(9) Matias CN. Magnesium and strength in elite judo athletes according to intracellular water changes. Magnes Res. 2010 Sep;23(3):138-41.

(10) Uzun A. The acute effect of maximal strength, power endurance and interval run training on levels of some elements in elite basketball players. Life Sci J. 2013;10:2697–2701.

(11) Raja Serairi Beji. Evaluation de l’état nutritionnel et de la composition corporelle chez un groupe de jeunes haltérophiles Tunisiens. La tunisie Medicale - 2016 ; Vol 94 ( n°02 ) : 112-117

(12) Laires MJ. Magnesium status and exercise performance in athletes. Trace Elem. Electroly 2014, 31, 13–20.

(13) Welch AA. Dietary Magnesium Is Positively Associated With Skeletal Muscle Power and Indices of Muscle Mass and May Attenuate the Association Between Circulating C-Reactive Protein and Muscle Mass in Women. J Bone Miner Res. 2016 Feb;31(2):317-25.

(14) Welch AA. Dietary Magnesium May Be Protective for Aging of Bone and Skeletal Muscle in Middle and Younger Older Age Men and Women: Cross-Sectional Findings from the UK Biobank Cohort. Nutrients. 2017 Oct 30;9(11). pii: E1189.

(15) Hayhoe RPG. Cross-sectional associations of dietary and circulating magnesium with skeletal muscle mass in the EPIC-Norfolk cohort. Clin Nutr. 2018 Jan 30. pii: S0261-5614(18)30015-3.

(16) Richard PG. Cross-sectional associations of dietary and circulating magnesium with skeletal muscle mass in the EPIC-Norfolk cohort. Clin Nutr. February 2019Volume 38, Issue 1, Pages 317–323

(17) Setaro L. Magnesium status and the physical performance of volleyball players: effects of magnesium supplementation. J Sports Sci. 2014;32(5):438-45.

(18) Setaro L. Effect of Magnesium Supplementation in Isokinetic Knee-Flexion in Elite Volleyball Players. Medicine & Science in Sports & Exercise. 40(5):S341, May 2008.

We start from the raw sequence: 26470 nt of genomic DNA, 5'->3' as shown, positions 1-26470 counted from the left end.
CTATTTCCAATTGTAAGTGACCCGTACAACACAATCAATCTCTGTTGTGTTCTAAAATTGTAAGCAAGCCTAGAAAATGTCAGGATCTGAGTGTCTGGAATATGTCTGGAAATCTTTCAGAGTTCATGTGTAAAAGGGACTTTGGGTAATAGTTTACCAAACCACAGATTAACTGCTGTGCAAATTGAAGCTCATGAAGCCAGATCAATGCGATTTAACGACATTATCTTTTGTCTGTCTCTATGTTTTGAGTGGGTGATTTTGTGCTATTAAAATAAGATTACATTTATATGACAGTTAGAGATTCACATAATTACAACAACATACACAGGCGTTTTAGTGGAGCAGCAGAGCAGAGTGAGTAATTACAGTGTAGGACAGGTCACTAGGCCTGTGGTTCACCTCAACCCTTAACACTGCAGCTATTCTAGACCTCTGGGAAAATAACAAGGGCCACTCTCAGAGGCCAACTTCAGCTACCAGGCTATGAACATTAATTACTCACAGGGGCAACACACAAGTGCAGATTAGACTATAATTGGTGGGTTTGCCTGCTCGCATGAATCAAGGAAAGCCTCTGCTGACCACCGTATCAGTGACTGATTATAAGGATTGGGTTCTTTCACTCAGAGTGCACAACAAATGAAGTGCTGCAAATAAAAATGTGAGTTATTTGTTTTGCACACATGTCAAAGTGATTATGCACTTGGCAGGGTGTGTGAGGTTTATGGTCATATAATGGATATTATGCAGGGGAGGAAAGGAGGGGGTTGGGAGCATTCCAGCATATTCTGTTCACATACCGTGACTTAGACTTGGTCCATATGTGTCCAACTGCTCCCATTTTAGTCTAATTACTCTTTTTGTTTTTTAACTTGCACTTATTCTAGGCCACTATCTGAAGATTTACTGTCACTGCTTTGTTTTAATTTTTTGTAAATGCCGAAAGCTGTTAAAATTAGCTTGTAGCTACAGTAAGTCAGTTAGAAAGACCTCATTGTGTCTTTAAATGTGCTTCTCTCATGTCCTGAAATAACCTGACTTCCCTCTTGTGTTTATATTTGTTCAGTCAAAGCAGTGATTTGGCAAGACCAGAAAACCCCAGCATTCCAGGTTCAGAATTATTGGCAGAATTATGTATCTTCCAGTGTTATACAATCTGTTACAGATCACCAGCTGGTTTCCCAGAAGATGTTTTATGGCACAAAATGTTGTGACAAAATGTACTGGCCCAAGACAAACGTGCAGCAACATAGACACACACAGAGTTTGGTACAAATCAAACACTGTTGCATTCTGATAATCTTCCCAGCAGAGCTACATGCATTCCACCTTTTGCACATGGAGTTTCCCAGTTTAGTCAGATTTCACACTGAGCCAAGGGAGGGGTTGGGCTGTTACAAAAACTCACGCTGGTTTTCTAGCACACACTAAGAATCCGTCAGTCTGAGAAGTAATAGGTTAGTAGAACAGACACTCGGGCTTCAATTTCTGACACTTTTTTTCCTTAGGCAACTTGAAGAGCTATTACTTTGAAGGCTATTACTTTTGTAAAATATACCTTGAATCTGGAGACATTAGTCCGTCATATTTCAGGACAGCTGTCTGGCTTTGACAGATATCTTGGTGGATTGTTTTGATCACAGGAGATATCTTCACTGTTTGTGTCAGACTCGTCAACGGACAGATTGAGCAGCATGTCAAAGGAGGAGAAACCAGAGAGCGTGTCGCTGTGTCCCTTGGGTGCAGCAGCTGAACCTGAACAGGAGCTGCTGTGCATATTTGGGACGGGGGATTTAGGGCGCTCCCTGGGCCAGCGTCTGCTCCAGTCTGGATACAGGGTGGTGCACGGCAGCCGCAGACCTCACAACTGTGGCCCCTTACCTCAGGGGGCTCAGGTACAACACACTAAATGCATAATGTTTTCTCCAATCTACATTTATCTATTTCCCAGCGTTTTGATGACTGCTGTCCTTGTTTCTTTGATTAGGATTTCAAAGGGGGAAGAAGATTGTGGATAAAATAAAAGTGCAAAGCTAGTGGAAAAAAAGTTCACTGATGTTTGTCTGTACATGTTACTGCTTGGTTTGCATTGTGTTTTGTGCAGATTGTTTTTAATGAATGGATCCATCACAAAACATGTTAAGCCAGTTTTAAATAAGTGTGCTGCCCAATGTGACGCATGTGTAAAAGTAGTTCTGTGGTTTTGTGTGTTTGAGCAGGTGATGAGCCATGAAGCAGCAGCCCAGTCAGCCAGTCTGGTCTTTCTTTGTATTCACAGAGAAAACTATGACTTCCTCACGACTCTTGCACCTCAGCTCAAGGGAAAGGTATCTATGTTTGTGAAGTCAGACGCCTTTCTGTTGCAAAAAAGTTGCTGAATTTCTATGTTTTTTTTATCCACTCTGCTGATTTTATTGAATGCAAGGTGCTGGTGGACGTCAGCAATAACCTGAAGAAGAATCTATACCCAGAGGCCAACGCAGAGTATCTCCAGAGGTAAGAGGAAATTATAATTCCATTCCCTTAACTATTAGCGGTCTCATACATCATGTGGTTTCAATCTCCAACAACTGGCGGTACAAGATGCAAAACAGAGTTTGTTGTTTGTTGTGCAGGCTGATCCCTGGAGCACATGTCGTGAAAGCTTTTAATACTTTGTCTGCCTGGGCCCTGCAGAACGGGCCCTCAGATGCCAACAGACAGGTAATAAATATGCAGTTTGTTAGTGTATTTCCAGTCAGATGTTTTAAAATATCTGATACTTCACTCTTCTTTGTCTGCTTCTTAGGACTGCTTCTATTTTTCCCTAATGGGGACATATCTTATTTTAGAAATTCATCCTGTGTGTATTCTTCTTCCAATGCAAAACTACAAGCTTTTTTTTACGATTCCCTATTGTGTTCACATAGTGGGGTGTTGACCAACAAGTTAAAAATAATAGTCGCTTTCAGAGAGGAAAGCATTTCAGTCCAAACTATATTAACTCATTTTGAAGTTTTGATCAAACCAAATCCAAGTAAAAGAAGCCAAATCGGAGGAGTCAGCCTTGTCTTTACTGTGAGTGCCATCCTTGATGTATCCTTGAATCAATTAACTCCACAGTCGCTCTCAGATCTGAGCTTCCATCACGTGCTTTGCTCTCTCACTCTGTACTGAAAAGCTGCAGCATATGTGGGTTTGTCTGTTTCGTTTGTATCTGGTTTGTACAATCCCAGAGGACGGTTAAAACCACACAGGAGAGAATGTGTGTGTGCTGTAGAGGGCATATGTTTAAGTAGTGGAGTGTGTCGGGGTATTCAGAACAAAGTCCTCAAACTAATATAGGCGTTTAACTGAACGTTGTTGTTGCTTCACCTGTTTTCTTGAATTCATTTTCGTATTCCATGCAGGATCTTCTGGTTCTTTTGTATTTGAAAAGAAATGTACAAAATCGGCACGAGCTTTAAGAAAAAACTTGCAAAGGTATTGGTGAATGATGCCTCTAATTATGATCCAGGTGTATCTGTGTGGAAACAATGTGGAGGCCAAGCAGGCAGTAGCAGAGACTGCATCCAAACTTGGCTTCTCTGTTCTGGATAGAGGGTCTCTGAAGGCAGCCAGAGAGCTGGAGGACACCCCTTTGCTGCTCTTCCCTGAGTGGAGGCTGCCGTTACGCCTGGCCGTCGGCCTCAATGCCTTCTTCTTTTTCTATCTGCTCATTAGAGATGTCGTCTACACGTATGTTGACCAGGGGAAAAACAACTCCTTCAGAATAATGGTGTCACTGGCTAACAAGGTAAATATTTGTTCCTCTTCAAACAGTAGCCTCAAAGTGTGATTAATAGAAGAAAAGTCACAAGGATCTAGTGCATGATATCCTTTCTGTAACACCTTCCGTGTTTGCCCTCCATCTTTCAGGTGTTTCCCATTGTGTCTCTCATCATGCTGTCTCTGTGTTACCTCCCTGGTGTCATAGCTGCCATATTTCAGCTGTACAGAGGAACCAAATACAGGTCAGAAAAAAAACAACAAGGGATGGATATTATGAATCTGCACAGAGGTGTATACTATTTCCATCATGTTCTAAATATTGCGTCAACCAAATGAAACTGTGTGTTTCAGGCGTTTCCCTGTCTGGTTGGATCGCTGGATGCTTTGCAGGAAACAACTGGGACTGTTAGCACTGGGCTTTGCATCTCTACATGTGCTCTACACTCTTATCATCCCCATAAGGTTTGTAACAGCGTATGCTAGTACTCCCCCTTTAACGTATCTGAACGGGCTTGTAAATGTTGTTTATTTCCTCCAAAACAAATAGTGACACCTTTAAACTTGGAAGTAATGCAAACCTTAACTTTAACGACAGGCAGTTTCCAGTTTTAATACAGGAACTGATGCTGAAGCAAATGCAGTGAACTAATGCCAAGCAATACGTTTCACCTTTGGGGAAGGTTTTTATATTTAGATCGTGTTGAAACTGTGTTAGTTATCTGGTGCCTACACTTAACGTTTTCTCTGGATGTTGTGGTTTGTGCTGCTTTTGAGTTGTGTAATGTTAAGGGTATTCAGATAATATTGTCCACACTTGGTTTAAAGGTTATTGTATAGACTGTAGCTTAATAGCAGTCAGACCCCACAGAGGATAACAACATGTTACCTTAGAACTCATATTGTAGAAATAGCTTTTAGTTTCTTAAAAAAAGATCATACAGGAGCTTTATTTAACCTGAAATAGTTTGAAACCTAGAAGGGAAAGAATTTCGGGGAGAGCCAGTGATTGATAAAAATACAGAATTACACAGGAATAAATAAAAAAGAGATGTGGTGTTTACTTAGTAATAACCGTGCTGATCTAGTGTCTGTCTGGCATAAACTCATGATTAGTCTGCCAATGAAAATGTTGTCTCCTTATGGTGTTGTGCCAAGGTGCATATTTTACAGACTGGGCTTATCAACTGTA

(19) Santos DA. Magnesium intake is associated with strength performance in elite basketball, handball and volleyball players. Magnes Res. 2011 Dec;24(4):215-9.

(20) Golf SW. On the significance of magnesium in extreme physical stress. Cardiovasc Drugs Ther. 1998;12(2):197–202.

(21) Cinar V. The effect of magnesium supplementation on lactate levels of sportsmen and sedanter. Acta Physiol Hung. 2006 Jun;93(2-3):137-44.

(22) Dørup I. Effects of magnesium and zinc deficiencies on growth and protein synthesis in skeletal muscle and the heart. Br J Nutr. 1991 Nov;66(3):493-504.

(23) Welch AA. A higher alkaline dietary load is associated with greater indexes of skeletal muscle mass in women. Osteoporos Int. 2013 Jun;24(6):1899-908.

(24) Córdova Martínez A. Effect of magnesium supplementation on muscular damage markers in basketball players during a full season. Magnes Res. 2017 May 1;30(2):61-70.

(25) Kass LS. The effect of acute vs chronic magnesium supplementation on exercise and recovery on resistance exercise, blood pressure and total peripheral resistance on normotensive adults. J Int Soc Sports Nutr. 2015 Apr 24;12:19.

(26) Petrović J. Magnesium Supplementation Diminishes Peripheral Blood Lymphocyte DNA Oxidative Damage in Athletes and Sedentary Young Man. Oxid Med Cell Longev. 2016;2016:2019643.